Integrating e-books and searches
Over recent months there have been several big announcements from EBSCO, including the purchase of e-book aggregator NetLibrary from OCLC and the launch of EBSCO Discovery Service. We asked Tim Collins, president and general manager of EBSCO Publishing, to tell us more about the company's plans
Why did you buy NetLibrary?
Primarily, we see NetLibrary as a growth opportunity for our business. We feel that we can expand the user experience if people can also search e-books on our EBSCOhost platform and customers have asked us to get into this area.
NetLibrary customers have been very supportive in their feedback about the integration with EBSCOhost. We will continue to offer the same kind of access as customers are used to, but we are also working with publishers to offer different business models. We also have an ongoing relationship with OCLC and we will continue to work with OCLC with its dark archive.
Now, we have to build the technology to support NetLibrary on EBSCOhost and we are looking at different ways to enhance the resources. It is still early days, so the biggest challenge is prioritising what to do and when. NetLibrary already had some projects in progress and we will carry on with these. As with anything, it’s a question of time and money but we have a good team.
E-books are different from the type of content we’ve served before now but they are more similar than different and we serve the same customers. There are slight technology challenges but we’re a big organisation so we are used to addressing this. We receive many different formats already from different publishers into EBSCOhost, for example. The good news is that we have a very strong development team and we use much of the same technology and programming languages.
We see a lot of opportunity to grow the business. EBSCOhost is very strong in medical markets, so there is an opportunity to offer more e-books into this sector.
Our vision is to work towards a system where a user could search the full texts of the e-books that their library subscribes to. We don’t offer this yet but there is no reason why we couldn’t do it in the future and that would be a real strength.
Why did you launch a discovery tool?
Many customers asked us to do this too. They like the EBSCOhost interface, they find the customer support good and using the same interface means that they don’t have to retrain their users. We provide lots of information on EBSCOhost so it is not a big leap to do this and we see it as a growth opportunity.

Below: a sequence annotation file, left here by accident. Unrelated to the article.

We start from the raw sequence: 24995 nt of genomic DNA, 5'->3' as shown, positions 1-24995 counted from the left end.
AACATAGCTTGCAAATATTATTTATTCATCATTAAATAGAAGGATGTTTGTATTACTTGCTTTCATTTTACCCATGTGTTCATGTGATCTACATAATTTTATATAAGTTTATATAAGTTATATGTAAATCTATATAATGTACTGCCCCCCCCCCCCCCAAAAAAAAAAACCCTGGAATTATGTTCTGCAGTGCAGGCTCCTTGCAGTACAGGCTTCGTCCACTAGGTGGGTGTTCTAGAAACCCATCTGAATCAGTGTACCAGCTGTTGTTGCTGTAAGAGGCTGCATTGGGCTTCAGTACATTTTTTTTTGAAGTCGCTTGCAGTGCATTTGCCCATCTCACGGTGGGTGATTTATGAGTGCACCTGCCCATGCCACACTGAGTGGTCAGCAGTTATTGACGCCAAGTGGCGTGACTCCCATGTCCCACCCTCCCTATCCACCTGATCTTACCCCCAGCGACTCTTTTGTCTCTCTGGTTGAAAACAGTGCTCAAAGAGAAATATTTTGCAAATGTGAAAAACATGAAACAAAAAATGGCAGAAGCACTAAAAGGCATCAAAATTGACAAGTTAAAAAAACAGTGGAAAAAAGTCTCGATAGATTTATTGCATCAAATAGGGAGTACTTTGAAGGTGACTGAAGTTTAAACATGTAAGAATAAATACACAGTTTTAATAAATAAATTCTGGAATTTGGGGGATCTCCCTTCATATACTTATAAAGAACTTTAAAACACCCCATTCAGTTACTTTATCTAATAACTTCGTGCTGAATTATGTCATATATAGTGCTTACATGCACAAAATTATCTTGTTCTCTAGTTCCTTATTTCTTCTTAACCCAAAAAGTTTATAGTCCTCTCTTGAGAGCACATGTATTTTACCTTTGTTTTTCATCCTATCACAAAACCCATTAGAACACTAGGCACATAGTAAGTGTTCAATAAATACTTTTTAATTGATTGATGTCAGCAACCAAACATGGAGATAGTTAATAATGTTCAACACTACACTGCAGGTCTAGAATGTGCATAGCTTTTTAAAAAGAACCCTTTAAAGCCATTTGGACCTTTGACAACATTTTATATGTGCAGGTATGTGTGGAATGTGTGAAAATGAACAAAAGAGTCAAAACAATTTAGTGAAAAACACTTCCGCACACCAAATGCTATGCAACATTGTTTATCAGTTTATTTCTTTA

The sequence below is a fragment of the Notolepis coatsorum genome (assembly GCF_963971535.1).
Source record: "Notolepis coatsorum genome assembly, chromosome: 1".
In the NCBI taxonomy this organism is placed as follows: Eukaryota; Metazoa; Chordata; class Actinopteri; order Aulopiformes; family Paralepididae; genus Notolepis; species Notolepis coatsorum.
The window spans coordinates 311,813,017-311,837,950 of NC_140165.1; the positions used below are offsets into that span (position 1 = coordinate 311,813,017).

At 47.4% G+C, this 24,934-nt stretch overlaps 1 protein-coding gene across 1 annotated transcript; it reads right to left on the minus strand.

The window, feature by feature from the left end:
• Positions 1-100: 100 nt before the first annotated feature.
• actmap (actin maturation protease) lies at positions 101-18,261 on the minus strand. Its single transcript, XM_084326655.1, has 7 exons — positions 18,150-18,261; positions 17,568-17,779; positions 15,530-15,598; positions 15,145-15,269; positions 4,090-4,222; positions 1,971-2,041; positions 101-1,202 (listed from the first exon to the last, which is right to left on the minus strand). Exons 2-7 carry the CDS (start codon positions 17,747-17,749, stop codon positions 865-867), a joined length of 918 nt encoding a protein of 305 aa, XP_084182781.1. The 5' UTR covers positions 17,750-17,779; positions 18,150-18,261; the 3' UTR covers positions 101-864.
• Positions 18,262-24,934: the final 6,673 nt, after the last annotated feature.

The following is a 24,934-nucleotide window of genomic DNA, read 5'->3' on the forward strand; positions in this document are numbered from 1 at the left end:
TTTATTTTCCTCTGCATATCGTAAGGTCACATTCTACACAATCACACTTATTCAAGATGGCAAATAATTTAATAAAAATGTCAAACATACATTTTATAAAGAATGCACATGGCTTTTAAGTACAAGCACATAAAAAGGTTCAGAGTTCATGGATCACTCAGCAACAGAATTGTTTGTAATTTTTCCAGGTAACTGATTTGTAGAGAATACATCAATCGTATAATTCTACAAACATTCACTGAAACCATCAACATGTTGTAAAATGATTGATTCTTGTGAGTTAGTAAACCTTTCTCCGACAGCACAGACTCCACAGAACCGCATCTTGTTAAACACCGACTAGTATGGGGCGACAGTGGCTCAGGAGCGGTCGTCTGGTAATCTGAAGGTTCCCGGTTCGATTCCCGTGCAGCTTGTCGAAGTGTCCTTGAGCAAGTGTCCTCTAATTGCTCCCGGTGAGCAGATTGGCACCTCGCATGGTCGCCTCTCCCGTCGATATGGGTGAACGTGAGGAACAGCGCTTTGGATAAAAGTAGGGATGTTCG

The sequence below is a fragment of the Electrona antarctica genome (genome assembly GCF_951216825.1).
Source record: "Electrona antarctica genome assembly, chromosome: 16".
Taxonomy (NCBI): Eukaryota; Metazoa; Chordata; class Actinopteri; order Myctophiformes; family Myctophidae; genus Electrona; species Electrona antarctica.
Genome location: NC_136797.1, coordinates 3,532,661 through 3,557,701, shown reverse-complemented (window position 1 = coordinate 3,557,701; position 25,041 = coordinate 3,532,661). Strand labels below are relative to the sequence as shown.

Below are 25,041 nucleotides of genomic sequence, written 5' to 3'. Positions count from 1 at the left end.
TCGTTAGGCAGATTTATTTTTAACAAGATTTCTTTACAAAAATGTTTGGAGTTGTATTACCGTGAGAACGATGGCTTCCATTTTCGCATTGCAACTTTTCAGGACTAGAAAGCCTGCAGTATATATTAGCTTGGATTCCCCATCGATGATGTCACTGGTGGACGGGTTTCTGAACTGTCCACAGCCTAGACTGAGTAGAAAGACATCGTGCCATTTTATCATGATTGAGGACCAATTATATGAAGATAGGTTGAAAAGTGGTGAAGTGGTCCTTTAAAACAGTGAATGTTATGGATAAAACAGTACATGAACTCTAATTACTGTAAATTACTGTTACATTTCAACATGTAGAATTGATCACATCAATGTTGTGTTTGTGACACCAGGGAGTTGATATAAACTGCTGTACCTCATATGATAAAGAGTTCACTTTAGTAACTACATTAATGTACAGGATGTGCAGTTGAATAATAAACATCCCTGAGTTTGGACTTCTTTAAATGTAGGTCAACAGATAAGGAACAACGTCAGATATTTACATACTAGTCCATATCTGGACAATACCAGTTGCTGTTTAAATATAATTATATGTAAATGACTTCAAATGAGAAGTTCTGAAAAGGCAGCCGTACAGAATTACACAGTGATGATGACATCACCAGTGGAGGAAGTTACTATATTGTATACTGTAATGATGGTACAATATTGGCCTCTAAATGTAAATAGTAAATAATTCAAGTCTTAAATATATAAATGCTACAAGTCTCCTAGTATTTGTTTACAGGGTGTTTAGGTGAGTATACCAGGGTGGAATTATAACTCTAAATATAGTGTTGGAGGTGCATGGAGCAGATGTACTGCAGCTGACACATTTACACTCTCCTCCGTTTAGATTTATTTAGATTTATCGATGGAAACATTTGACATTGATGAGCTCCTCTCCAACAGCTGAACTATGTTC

The big advantage for users is probably the familiarity of interfaces. If you have EBSCOhost then it’s one of the most-used services in the library. We offer customisation so that customers can tweak the interface to their own users, which is important because every institution has its own unique user base.
We also have relationships with publishers, of both databases and journals, which helps in creating this resource. We are in the process of building e-books into the discovery service too. I don’t think anyone has really done this effectively yet.
How is it used in searching?
The key advantage of a discovery service over federated searching is that the metadata is loaded locally so searches are faster. We have also built in a way to integrate federated search with the service. Not all information providers are going to work with our discovery service, especially our competitors, so this helps users to search their resources too.
With EBSCOhost we have databases that serve primary schools, universities and corporations. To me, the vision of the discovery service is something that can serve all these different users. The first screen is very simple but users can filter the results a lot too. Each database has unique fields so some specialist searches will still need to go to individual databases.
Multiple result deduping is a key challenge with discovery services and any secondary database but we think we’ve come up with a pretty good system.
What are the challenges of the current market?
This is an exciting time for EBSCO Publishing. We have a lot of people working on EBSCO host right now and we’ll continue to invest in it. It’s undeniable that library budgets are being cut but we want to support libraries. A discovery service helps promote the use of other resources in libraries. We’re being cost-conscious but trying very hard to make good decisions and develop our business. As a private company we can afford to take a long-term view.
Interview by Siân Harris